When I wrote last month that casino stocks were a bad bet, I didn't realize I was being optimistic.
Since then, Trump Resorts Entertainment has filed for bankruptcy reorganization. No surprise there: It's Trump's third visit to Chapter 11. The stock recently was delisted by Nasdaq.
The real shocker was the snake-eyes quarter Wynn Resorts (Nasdaq: WYNN ) announced after the market closed on Feb. 24, driving the stock to fall nearly 19% the following day.
Adjusted earnings per share of $0.07, excluding one-time items, fell $0.37 below the Thomson Reuters consensus. Revenue of $614.3 million was 13% below the average Wall Street forecast, and 14% below the October-December 2007 period.
"I think that this is a period in which we're going to have to adjust to the fact that you're basically conducting a holding action and hoping that your capital structure allows you to do it," Stephen A. Wynn, the chairman and CEO, told analysts on Feb. 24.
And Wynn is one of the 'better' casinos rated by Moody's Investors Service, with a junk bond rating three notches below minimum investment grade. No commercial casino operator earns an investment-grade rating from Moody's.
More bad news
On Feb. 27, Moody's, Fitch Ratings and Standard & Poor's lowered their credit ratings on MGM Mirage (NYSE: MGM ) to an even worse junk bond level, after the casino operator reported that it was drawing down $842 million from a $4.5 billion revolving credit facility. MGM Mirage said it acted because of "the continuing instability in the capital markets and uncertain state of the global economy." The stock fell more than 20%.
Meanwhile, Scientific Games (Nasdaq: SGMS ) posted fourth-quarter earnings of $0.18 per share, excluding special items, which fell short of analyst consensus estimates. Revenue, too, was about 6% below the Wall Street consensus. Scientific Games' shares lost some 17% on the news. Sensing a trend yet?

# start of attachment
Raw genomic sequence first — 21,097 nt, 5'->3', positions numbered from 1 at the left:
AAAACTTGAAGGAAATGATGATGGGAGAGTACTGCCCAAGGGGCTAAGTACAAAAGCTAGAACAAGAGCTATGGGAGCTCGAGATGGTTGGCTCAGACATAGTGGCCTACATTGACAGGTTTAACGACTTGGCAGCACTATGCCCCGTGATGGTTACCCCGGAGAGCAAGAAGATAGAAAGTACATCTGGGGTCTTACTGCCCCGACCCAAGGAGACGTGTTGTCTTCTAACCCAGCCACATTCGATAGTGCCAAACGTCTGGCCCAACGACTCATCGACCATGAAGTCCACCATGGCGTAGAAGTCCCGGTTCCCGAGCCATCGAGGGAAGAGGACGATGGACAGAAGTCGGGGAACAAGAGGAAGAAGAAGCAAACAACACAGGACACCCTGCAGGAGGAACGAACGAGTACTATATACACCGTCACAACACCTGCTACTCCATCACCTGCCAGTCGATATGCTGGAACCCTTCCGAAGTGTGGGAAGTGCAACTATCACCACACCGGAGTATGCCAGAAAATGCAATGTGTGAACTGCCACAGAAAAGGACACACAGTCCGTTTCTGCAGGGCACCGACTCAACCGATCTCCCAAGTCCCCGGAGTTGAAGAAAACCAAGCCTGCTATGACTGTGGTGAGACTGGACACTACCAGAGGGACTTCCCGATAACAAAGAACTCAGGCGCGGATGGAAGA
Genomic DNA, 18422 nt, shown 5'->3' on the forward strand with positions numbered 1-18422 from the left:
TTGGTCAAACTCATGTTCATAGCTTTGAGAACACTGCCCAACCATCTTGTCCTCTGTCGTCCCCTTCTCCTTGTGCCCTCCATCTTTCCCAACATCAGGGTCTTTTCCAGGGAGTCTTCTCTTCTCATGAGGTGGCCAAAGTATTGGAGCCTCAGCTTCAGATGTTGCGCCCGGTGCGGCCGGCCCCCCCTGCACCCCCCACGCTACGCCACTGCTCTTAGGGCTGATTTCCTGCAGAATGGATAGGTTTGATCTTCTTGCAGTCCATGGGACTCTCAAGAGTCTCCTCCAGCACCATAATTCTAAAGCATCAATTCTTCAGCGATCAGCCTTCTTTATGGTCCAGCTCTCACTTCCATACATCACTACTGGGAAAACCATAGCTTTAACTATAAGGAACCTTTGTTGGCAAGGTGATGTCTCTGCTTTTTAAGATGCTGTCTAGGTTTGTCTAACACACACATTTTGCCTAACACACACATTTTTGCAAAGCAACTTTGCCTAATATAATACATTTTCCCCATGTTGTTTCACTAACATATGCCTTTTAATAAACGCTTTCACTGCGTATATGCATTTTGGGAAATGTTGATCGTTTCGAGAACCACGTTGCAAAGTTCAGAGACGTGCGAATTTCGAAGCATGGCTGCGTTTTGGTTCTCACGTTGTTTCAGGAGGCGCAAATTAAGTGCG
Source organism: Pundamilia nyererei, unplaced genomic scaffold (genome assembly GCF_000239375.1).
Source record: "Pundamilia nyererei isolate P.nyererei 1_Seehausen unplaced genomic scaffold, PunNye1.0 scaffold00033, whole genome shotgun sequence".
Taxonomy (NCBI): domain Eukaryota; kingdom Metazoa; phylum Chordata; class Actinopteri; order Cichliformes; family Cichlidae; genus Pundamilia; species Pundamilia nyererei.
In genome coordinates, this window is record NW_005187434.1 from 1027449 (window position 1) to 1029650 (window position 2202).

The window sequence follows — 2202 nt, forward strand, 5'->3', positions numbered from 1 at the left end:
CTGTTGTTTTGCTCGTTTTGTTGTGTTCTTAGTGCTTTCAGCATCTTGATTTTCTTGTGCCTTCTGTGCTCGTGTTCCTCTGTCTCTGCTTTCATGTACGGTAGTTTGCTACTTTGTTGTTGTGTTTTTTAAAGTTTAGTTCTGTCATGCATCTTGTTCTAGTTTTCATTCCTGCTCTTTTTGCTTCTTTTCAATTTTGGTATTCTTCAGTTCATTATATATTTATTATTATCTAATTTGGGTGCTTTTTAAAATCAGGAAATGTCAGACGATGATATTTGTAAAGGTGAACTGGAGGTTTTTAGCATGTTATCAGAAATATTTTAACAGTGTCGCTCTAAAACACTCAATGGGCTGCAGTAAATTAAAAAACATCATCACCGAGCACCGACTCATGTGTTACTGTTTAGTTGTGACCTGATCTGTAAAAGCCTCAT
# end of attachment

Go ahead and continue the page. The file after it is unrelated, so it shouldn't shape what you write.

The company, which specializes in lotteries, said it had begun a "profitability improvement program," which includes dismissing 8% of its employees, cutting 2009 capital expenditures to nearly half those of 2008, freezing hiring, eliminating 2009 salary increases, restructuring executive compensation, revising certain contracts, and investigating the sale of its racing and venue-management businesses.
Still wheeling and dealing
Despite the sinking economy, the increasing debt pressures, and the proclamations of woe, casino companies haven't halted their time-honored behavior of buying or expanding.
With the private Station Casinos ailing -- it's on Moody's high-risk-of-default list -- Boyd Gaming (NYSE: BYD ) swooped on Feb. 23 to offer $950 million for some assets. Moody's promptly said it would review Boyd's junk bond rating for a possible downgrade.
This is the same Boyd Gaming that only a few months ago told investors it was halting construction of its Echelon casino in Las Vegas until the credit markets and the economy improve.
Boyd's bid came a few days before it offered a rare ray of sunshine for investors. On Feb. 26, it reported fourth-quarter earnings and sales that were in line with Thomson Reuters consensus estimates. In bucking the industry trend, the stock jumped 14% that day.
The sharp drops in stocks, based on bad news, and the big increase, based on modest news, should raise red flags about the climate for this industry. However, casino investors remain desperate for any news. Shares of the struggling Las Vegas Sands (NYSE: LVS ) jumped 32% last week on no news other than a Bernstein Research analyst initiating coverage with an "outperform" rating. The very next day, the stock fell 20% to close at $2.28. Over the last 52 weeks, it has traded as high as $84.67.
Judging from the response to some of these stocks, you can't escape the feeling that casino investors -- like hardcore gamblers -- will bet on just about anything.
Roll the dice on further Foolishness: